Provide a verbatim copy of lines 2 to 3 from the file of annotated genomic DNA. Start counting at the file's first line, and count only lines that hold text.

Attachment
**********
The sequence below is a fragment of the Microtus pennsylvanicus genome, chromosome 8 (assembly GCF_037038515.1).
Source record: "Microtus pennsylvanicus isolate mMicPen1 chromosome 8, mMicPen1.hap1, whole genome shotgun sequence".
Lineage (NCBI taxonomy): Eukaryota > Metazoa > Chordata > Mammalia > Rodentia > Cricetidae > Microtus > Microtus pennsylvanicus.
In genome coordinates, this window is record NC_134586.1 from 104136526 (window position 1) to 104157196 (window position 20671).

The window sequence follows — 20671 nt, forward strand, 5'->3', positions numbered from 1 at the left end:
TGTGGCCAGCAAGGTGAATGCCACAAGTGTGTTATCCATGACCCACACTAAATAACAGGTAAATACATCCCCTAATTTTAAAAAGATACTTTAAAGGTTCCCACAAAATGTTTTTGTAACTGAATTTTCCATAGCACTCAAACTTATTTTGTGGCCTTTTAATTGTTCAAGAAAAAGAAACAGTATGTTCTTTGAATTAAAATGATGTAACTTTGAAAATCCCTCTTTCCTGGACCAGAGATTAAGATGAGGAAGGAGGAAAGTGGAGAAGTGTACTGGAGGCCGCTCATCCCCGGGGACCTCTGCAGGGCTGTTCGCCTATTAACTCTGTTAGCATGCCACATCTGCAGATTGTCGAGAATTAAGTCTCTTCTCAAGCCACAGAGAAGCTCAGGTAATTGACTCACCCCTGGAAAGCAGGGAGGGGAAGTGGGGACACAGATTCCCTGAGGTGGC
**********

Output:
Source record: "Microtus pennsylvanicus isolate mMicPen1 chromosome 8, mMicPen1.hap1, whole genome shotgun sequence".
Lineage (NCBI taxonomy): Eukaryota > Metazoa > Chordata > Mammalia > Rodentia > Cricetidae > Microtus > Microtus pennsylvanicus.